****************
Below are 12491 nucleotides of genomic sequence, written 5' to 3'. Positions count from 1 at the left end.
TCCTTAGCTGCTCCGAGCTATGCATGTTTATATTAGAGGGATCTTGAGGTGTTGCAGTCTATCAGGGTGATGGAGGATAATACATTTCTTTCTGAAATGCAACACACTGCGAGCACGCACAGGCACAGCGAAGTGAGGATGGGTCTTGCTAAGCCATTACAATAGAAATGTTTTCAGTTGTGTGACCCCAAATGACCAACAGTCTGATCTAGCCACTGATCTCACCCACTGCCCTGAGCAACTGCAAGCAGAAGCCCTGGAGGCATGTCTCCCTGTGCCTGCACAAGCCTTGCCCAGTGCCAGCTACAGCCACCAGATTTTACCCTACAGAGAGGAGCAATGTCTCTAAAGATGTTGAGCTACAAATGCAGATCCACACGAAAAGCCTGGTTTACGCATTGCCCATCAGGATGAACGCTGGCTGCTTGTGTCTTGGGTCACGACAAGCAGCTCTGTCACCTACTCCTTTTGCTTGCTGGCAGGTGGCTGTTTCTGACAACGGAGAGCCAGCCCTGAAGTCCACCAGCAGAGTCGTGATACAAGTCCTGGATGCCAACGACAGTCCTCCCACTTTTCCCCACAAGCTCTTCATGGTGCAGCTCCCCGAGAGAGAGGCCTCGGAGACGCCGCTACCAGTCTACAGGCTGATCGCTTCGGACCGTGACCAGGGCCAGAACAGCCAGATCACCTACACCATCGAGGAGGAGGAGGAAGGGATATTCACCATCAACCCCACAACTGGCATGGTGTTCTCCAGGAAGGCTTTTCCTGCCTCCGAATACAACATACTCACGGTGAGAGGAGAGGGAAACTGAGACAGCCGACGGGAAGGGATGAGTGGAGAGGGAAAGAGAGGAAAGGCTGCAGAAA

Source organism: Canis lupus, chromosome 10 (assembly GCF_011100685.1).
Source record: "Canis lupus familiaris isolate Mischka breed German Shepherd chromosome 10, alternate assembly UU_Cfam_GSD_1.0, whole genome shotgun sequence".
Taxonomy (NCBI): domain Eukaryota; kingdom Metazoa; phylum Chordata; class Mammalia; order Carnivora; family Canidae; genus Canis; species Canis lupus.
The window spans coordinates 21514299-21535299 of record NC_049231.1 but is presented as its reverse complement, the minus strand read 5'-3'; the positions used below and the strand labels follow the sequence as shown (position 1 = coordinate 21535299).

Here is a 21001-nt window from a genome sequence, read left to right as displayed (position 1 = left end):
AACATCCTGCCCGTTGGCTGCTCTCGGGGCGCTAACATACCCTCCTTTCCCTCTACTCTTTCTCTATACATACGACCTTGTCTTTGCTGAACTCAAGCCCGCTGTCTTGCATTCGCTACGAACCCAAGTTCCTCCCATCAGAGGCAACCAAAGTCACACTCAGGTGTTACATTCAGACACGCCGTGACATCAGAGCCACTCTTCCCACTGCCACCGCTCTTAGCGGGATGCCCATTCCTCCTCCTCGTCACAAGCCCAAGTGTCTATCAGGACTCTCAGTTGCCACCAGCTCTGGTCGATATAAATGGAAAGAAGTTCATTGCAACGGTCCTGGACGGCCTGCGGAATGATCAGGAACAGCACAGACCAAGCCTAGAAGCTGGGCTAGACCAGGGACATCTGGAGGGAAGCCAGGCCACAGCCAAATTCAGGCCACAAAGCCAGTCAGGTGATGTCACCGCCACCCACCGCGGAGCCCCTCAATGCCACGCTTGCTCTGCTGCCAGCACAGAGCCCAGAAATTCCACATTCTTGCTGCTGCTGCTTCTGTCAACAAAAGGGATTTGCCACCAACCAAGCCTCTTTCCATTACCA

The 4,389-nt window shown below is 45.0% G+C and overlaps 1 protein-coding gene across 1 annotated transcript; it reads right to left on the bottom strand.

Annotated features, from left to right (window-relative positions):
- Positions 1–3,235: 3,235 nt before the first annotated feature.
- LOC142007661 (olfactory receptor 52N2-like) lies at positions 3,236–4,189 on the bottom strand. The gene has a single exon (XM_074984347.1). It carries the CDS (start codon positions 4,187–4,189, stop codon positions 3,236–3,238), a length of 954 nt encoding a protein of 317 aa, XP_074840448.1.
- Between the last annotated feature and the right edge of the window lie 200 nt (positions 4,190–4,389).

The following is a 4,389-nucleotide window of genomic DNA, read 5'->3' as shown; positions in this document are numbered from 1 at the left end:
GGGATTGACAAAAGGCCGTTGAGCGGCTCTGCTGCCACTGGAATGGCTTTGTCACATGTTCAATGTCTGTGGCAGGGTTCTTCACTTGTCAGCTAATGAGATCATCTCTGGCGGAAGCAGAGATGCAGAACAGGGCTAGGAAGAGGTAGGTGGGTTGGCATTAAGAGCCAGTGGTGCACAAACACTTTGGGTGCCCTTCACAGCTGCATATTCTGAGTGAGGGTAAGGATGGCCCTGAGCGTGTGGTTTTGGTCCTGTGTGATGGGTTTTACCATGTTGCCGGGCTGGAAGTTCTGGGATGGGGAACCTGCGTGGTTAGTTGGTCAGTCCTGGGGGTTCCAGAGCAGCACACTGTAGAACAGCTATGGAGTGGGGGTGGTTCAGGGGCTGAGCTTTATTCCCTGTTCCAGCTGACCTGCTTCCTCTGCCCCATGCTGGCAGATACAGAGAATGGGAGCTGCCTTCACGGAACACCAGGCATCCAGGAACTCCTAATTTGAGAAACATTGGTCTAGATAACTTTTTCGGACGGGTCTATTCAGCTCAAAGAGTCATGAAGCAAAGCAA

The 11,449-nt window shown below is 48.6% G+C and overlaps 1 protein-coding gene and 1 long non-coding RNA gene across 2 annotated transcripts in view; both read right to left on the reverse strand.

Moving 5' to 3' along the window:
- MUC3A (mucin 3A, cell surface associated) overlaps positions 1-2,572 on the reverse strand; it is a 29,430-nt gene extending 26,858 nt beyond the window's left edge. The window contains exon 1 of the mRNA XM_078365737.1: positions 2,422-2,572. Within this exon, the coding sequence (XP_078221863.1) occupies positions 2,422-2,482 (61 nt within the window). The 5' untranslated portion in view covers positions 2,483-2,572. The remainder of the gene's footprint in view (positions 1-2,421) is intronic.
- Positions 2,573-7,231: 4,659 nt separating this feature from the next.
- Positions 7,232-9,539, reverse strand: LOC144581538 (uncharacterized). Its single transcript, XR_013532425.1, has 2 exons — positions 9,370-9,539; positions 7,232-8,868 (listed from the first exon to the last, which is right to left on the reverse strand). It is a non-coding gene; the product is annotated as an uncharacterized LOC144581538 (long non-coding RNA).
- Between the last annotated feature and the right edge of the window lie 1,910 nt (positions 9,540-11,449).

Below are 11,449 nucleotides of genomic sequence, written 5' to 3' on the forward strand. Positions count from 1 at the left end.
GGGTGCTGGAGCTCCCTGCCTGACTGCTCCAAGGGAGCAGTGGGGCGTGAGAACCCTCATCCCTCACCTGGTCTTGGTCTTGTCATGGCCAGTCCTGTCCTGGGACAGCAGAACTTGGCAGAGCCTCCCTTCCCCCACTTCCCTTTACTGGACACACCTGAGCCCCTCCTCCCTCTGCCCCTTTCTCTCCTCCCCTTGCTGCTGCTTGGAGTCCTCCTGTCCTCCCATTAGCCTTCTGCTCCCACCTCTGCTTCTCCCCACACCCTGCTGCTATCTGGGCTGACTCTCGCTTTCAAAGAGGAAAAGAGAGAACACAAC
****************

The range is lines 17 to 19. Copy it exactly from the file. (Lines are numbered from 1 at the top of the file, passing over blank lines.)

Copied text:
Moving 5' to 3' along the window:
- MUC3A (mucin 3A, cell surface associated) overlaps positions 1-2,572 on the reverse strand; it is a 29,430-nt gene extending 26,858 nt beyond the window's left edge. The window contains exon 1 of the mRNA XM_078365737.1: positions 2,422-2,572. Within this exon, the coding sequence (XP_078221863.1) occupies positions 2,422-2,482 (61 nt within the window). The 5' untranslated portion in view covers positions 2,483-2,572. The remainder of the gene's footprint in view (positions 1-2,421) is intronic.
- Positions 2,573-7,231: 4,659 nt separating this feature from the next.